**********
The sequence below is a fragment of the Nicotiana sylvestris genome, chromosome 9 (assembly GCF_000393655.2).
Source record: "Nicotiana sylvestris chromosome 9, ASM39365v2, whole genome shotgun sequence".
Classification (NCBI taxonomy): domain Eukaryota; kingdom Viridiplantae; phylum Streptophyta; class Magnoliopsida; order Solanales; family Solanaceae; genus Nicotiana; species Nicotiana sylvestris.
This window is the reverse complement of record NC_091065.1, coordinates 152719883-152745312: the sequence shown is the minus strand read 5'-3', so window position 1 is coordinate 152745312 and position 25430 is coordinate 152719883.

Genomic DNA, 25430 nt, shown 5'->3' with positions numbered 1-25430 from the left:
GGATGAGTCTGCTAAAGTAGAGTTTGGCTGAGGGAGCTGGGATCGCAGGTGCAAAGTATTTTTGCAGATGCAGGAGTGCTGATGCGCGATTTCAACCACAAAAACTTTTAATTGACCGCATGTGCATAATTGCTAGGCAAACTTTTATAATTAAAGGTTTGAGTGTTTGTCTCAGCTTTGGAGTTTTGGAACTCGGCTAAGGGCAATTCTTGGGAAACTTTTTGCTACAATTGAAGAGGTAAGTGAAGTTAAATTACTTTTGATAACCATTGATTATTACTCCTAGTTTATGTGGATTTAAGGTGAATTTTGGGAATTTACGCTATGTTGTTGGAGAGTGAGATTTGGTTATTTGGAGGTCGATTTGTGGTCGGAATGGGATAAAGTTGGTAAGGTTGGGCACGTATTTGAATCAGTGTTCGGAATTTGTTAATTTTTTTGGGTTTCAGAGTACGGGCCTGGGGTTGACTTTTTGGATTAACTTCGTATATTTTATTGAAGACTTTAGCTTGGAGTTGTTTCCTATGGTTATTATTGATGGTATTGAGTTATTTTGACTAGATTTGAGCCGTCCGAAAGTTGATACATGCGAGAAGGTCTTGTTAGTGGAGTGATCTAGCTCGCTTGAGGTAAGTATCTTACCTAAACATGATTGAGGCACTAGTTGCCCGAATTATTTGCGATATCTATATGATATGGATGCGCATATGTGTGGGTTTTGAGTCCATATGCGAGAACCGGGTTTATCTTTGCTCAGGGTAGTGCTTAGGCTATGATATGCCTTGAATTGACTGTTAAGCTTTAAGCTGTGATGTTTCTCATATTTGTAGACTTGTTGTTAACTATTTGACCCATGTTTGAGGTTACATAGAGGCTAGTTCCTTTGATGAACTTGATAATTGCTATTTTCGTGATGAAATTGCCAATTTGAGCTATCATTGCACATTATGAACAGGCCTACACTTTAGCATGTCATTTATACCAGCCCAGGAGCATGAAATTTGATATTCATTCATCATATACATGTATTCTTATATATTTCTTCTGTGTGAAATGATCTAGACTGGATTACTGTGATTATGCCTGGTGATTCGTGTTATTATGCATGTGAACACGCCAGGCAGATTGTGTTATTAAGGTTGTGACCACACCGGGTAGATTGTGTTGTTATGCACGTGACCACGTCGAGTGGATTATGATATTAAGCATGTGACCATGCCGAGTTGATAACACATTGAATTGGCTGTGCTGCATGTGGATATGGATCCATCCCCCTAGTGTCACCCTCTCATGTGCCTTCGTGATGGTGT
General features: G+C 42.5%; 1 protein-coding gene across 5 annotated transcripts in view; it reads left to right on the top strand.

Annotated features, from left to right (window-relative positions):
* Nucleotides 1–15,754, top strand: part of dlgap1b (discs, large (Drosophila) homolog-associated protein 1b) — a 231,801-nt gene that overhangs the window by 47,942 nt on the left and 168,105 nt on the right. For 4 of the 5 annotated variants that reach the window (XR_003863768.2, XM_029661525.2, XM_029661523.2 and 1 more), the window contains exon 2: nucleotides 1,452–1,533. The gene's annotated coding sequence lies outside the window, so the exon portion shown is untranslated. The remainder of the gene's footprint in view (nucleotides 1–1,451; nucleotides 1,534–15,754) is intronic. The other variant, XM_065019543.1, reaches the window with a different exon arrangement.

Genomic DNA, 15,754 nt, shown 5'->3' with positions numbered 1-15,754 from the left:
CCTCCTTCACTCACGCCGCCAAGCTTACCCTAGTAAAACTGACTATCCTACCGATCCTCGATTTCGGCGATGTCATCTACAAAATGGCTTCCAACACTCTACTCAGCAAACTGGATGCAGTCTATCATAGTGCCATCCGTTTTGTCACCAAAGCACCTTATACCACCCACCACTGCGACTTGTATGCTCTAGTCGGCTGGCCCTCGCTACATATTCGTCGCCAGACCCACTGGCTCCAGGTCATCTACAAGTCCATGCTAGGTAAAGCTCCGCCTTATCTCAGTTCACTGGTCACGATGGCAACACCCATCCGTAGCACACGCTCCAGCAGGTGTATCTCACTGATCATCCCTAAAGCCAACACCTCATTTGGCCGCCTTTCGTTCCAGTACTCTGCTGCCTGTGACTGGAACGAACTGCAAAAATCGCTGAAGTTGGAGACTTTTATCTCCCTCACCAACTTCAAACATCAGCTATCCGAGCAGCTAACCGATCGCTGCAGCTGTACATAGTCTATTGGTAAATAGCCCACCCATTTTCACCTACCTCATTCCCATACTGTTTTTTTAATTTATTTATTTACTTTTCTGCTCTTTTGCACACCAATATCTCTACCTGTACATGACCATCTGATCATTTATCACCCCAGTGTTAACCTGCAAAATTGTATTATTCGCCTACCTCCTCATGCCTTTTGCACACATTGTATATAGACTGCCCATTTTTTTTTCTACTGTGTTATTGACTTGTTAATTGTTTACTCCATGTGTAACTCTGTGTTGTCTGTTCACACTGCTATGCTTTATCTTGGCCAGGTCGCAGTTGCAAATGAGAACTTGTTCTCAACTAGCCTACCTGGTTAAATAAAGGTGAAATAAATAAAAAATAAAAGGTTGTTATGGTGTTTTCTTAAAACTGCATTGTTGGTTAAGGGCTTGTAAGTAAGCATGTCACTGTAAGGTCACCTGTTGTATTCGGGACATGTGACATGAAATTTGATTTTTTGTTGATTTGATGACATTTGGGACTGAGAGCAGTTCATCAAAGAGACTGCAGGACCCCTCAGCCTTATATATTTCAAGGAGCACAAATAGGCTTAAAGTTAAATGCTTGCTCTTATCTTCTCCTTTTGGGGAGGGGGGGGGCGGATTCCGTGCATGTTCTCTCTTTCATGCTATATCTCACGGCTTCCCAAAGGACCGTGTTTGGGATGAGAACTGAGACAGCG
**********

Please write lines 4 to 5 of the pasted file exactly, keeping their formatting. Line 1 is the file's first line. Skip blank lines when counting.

This window is the reverse complement of record NC_091065.1, coordinates 152719883-152745312: the sequence shown is the minus strand read 5'-3', so window position 1 is coordinate 152745312 and position 25430 is coordinate 152719883.

Genomic DNA, 25430 nt, shown 5'->3' with positions numbered 1-25430 from the left: